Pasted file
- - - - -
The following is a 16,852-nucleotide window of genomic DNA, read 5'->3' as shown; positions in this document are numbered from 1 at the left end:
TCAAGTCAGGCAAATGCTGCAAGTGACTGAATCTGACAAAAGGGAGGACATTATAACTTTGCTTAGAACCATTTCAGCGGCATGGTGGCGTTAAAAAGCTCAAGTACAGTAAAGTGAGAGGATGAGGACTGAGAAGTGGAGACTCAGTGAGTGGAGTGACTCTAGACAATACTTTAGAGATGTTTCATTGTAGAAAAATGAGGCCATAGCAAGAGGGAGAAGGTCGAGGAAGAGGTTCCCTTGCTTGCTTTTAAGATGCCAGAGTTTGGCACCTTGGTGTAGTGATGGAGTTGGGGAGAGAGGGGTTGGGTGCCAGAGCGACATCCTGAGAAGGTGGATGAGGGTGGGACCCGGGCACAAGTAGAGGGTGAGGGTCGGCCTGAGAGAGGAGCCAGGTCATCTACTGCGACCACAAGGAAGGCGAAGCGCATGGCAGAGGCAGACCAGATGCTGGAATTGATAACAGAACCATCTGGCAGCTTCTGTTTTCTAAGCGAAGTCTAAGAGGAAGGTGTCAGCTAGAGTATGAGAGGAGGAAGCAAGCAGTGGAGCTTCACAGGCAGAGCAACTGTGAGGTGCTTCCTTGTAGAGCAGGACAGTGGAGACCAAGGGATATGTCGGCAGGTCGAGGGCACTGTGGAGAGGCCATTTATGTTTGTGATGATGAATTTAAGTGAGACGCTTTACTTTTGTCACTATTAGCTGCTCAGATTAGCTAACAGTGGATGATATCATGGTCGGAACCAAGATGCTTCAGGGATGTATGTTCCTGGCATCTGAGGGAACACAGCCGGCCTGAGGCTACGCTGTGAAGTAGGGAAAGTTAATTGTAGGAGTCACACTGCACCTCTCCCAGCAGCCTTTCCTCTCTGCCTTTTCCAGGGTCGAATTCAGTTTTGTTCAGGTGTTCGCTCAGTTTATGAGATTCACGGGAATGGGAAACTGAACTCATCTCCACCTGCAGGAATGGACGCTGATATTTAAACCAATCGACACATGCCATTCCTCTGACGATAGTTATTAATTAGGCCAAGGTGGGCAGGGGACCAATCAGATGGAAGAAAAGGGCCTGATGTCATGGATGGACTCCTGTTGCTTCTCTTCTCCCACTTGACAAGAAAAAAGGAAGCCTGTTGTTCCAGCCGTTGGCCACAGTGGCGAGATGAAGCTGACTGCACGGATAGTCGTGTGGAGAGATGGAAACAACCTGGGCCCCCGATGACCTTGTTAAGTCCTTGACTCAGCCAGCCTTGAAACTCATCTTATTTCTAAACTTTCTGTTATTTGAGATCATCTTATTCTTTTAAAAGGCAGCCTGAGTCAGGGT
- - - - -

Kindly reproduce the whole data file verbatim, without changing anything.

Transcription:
The following is a 16,852-nucleotide window of genomic DNA, read 5'->3' as shown; positions in this document are numbered from 1 at the left end:
TCAAGTCAGGCAAATGCTGCAAGTGACTGAATCTGACAAAAGGGAGGACATTATAACTTTGCTTAGAACCATTTCAGCGGCATGGTGGCGTTAAAAAGCTCAAGTACAGTAAAGTGAGAGGATGAGGACTGAGAAGTGGAGACTCAGTGAGTGGAGTGACTCTAGACAATACTTTAGAGATGTTTCATTGTAGAAAAATGAGGCCATAGCAAGAGGGAGAAGGTCGAGGAAGAGGTTCCCTTGCTTGCTTTTAAGATGCCAGAGTTTGGCACCTTGGTGTAGTGATGGAGTTGGGGAGAGAGGGGTTGGGTGCCAGAGCGACATCCTGAGAAGGTGGATGAGGGTGGGACCCGGGCACAAGTAGAGGGTGAGGGTCGGCCTGAGAGAGGAGCCAGGTCATCTACTGCGACCACAAGGAAGGCGAAGCGCATGGCAGAGGCAGACCAGATGCTGGAATTGATAACAGAACCATCTGGCAGCTTCTGTTTTCTAAGCGAAGTCTAAGAGGAAGGTGTCAGCTAGAGTATGAGAGGAGGAAGCAAGCAGTGGAGCTTCACAGGCAGAGCAACTGTGAGGTGCTTCCTTGTAGAGCAGGACAGTGGAGACCAAGGGATATGTCGGCAGGTCGAGGGCACTGTGGAGAGGCCATTTATGTTTGTGATGATGAATTTAAGTGAGACGCTTTACTTTTGTCACTATTAGCTGCTCAGATTAGCTAACAGTGGATGATATCATGGTCGGAACCAAGATGCTTCAGGGATGTATGTTCCTGGCATCTGAGGGAACACAGCCGGCCTGAGGCTACGCTGTGAAGTAGGGAAAGTTAATTGTAGGAGTCACACTGCACCTCTCCCAGCAGCCTTTCCTCTCTGCCTTTTCCAGGGTCGAATTCAGTTTTGTTCAGGTGTTCGCTCAGTTTATGAGATTCACGGGAATGGGAAACTGAACTCATCTCCACCTGCAGGAATGGACGCTGATATTTAAACCAATCGACACATGCCATTCCTCTGACGATAGTTATTAATTAGGCCAAGGTGGGCAGGGGACCAATCAGATGGAAGAAAAGGGCCTGATGTCATGGATGGACTCCTGTTGCTTCTCTTCTCCCACTTGACAAGAAAAAAGGAAGCCTGTTGTTCCAGCCGTTGGCCACAGTGGCGAGATGAAGCTGACTGCACGGATAGTCGTGTGGAGAGATGGAAACAACCTGGGCCCCCGATGACCTTGTTAAGTCCTTGACTCAGCCAGCCTTGAAACTCATCTTATTTCTAAACTTTCTGTTATTTGAGATCATCTTATTCTTTTAAAAGGCAGCCTGAGTCAGGGT